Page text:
English ivy is a highly versatile plant native to Europe, western Asia and northern Africa. It can be confined to a small pot indoors or grown on a much larger scale to coat the exterior of a building with trellis panels. English Ivy was able to remove all VOC groups tested apart from ammonia making it one of the top performing plants in the study.
Peace lily (Spathiphyllum)
Originating from the tropical rainforests of Colombia and Venezuela, Peace Lily’s are known for their ability to fight harmful gasses like carbon monoxide and formaldehyde. They are helped by their large leaf surface to break down and neutralize complex chemicals cleansing the air. When healthy, elegant white flowers should bloom above a bed of lush green foliage.
Parlour palm (Chamaedorea elegans)
Parlour palms have been cultivated in the UK since the Victorian era when they were seen as a symbol of wealth and extravagance. The Parlour palm was one of just four plants from the study that was successful in removing all five VOC groups.
Lady palm (Rhapis excelsa)
The Lady palm was also able to remove all five VOC groups. It is a durable plant with a long lifespan under the correct conditions and does a great job of delivering a tropical look in a small space.
Snake plant (Sansevieria trifasciata laurentii)
Strong and robust, the snake plant makes for an ideal office plant. They release oxygen and add moisture to the air, which can alleviate the symptoms of occupational allergens found in an office environment. Of all the plants NASA used in the study, the snake plant had one of the best surface area to chemical removal ratios.
Red edged dracaena (Dracaena marginata)
Hailing from Madagascar, the Red-edged dracaena’s popularity in households soared as a result of its performance in NASA’s Clean Air study. Often referred to as a Dragon tree, its variegated leaves can add colour to any space.
Corn plant (Dracaena fragrans)
Named for its resemblance to a corn stalk, this tall and narrow plant makes a great statement piece as a floor plant or when used to complement entrances and doorways. In addition to its air purifying qualities, it can also tolerate areas of low light and is often found in room corners or hallways.
Janet Craig (Dracaena fragrans)
Janet Craig has the potential to grow to over 15ft tall but is normally smaller in when grown and pruned indoors. It was able to remove benzene, formaldehyde, trichloroethylene, xylene and toluene.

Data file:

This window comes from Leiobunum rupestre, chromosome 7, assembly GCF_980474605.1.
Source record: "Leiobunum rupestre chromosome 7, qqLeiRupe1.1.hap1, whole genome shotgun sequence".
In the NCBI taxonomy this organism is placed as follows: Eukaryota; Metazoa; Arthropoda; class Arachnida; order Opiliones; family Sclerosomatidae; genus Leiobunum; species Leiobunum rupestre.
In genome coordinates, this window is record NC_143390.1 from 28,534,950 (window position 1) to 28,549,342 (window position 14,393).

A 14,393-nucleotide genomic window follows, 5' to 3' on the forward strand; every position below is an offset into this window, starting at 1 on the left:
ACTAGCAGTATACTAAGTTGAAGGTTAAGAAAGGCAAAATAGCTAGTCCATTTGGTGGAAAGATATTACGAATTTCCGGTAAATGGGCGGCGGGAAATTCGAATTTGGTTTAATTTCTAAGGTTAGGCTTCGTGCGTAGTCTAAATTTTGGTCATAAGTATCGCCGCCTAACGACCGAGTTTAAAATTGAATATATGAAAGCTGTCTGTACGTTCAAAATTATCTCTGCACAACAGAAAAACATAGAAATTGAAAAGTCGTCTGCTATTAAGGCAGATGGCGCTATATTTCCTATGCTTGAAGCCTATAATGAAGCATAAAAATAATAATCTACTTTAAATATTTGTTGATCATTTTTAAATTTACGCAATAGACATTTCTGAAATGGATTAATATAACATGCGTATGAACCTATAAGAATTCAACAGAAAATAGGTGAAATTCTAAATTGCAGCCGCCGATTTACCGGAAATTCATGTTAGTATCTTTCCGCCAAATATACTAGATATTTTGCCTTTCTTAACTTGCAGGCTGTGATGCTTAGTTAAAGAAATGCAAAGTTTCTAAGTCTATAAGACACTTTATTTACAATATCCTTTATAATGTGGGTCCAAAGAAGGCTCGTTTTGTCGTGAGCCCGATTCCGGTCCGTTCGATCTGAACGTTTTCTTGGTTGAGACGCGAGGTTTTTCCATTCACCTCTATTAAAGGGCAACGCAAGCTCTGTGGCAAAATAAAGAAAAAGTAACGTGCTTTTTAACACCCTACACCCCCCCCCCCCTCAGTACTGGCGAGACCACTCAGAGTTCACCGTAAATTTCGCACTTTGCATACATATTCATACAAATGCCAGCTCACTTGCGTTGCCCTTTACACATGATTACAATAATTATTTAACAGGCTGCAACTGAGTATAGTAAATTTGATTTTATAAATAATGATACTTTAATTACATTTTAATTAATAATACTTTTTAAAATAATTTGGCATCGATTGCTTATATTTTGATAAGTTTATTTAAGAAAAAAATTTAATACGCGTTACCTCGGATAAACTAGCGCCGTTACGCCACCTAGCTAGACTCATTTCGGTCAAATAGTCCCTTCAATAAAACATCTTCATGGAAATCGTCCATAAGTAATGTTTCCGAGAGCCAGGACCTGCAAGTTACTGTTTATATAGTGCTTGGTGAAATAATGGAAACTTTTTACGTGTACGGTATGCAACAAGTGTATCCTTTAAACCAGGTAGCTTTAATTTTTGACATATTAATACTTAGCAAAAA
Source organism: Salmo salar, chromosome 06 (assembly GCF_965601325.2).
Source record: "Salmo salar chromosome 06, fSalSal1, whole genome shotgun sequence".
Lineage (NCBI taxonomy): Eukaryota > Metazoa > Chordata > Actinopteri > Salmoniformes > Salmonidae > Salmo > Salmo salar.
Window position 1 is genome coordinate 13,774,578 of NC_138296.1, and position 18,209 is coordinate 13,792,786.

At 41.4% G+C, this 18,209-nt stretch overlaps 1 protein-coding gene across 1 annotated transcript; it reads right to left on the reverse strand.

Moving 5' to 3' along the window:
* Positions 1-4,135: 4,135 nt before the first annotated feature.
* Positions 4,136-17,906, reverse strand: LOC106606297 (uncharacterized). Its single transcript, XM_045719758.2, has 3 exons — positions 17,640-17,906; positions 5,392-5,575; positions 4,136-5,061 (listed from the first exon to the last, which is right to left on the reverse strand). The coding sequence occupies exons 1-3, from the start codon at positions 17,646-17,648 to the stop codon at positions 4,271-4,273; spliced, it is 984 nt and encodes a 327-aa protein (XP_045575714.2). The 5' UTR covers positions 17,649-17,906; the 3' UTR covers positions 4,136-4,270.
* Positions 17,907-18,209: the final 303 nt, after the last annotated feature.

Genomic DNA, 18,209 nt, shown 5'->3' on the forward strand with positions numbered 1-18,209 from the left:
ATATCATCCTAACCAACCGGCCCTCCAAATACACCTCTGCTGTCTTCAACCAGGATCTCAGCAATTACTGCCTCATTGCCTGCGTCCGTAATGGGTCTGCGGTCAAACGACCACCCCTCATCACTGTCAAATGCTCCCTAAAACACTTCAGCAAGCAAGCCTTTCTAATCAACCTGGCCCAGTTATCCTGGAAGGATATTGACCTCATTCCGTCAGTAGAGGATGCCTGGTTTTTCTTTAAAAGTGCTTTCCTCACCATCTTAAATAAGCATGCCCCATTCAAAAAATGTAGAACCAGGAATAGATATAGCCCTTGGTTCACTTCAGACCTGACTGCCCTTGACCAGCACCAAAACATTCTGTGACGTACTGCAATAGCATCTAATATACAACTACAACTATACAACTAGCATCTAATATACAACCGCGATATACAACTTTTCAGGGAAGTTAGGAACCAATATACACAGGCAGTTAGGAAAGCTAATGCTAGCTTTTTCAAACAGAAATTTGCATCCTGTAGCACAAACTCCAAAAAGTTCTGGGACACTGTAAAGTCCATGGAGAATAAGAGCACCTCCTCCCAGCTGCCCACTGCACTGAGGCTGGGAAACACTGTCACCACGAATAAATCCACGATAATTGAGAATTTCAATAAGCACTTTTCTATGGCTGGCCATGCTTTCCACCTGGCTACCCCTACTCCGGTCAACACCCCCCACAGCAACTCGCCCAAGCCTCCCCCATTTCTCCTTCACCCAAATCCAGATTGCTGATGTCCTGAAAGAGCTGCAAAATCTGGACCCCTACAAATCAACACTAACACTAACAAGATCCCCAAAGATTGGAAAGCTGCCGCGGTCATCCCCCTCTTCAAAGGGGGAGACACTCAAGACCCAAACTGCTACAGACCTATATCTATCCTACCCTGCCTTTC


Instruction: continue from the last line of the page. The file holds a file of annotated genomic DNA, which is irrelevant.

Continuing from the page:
Warneckii (Draecaena Deremensis)
Warneckii plants are distinctive for their angled, sword-like leaves and can be used in any setting for dramatic effect. Warneckii was able to defend against four of the five VOC groups, scoring particularly highly on its ability to remove benzene.
“If man is to move into closed environments, on Earth or in space, he must take along nature’s life support system. Plants.” Dr. Wolverton.
Selecting the right plant
Having no plants is better than having a dead or decaying plant.
Providing they are healthy and well maintained, all plants will purify the air to some extent. They do this by taking harmful gasses out of the atmosphere and sequestering them in their roots and cells. Some of these chemicals are broken down by fungi in the soil and others are stored in the plant.
Plants with a larger leaf surface will generally do a better job of eliminating harmful gasses from the air than those with small leaves, and the volume of plants used will make a difference.
The most important part of using any plant to improve air quality is making sure that it is well maintained and able to thrive in its setting. We can assist with this, providing creative solutions to maximise the potential of your space and a full maintenance service that ensures our plants stay vibrant all year round.
For more information about office plants: www.benholm.com/corporate
To chat with a member of our team or obtain a free quotation, call us today on 01324 861300